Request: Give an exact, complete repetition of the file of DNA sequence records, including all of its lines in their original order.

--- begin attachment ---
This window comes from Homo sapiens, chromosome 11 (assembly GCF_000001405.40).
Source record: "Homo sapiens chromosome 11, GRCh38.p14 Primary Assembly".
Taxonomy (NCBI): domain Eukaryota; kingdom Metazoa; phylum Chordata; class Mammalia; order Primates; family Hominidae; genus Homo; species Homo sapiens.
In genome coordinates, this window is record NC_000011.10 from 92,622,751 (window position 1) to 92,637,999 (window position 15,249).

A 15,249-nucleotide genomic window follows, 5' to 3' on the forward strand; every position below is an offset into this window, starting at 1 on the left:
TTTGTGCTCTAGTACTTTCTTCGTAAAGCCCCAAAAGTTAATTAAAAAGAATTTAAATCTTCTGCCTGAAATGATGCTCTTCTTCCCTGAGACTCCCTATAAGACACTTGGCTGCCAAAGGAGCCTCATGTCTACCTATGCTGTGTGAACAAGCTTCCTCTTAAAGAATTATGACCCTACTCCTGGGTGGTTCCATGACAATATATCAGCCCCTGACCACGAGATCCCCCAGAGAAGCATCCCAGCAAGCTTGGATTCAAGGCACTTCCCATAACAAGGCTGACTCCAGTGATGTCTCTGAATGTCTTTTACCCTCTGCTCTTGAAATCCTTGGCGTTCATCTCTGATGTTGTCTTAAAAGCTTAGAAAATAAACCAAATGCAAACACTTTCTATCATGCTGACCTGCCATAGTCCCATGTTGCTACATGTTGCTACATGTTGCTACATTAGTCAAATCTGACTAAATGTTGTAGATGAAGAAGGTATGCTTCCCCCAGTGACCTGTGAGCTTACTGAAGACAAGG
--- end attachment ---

This window comes from Homo sapiens, chromosome 11 (assembly GCF_000001405.40).
Source record: "Homo sapiens chromosome 11, GRCh38.p14 Primary Assembly".
Taxonomy (NCBI): domain Eukaryota; kingdom Metazoa; phylum Chordata; class Mammalia; order Primates; family Hominidae; genus Homo; species Homo sapiens.
In genome coordinates, this window is record NC_000011.10 from 92,622,751 (window position 1) to 92,637,999 (window position 15,249).

A 15,249-nucleotide genomic window follows, 5' to 3' on the forward strand; every position below is an offset into this window, starting at 1 on the left:
TTTGTGCTCTAGTACTTTCTTCGTAAAGCCCCAAAAGTTAATTAAAAAGAATTTAAATCTTCTGCCTGAAATGATGCTCTTCTTCCCTGAGACTCCCTATAAGACACTTGGCTGCCAAAGGAGCCTCATGTCTACCTATGCTGTGTGAACAAGCTTCCTCTTAAAGAATTATGACCCTACTCCTGGGTGGTTCCATGACAATATATCAGCCCCTGACCACGAGATCCCCCAGAGAAGCATCCCAGCAAGCTTGGATTCAAGGCACTTCCCATAACAAGGCTGACTCCAGTGATGTCTCTGAATGTCTTTTACCCTCTGCTCTTGAAATCCTTGGCGTTCATCTCTGATGTTGTCTTAAAAGCTTAGAAAATAAACCAAATGCAAACACTTTCTATCATGCTGACCTGCCATAGTCCCATGTTGCTACATGTTGCTACATGTTGCTACATTAGTCAAATCTGACTAAATGTTGTAGATGAAGAAGGTATGCTTCCCCCAGTGACCTGTGAGCTTACTGAAGACAAGG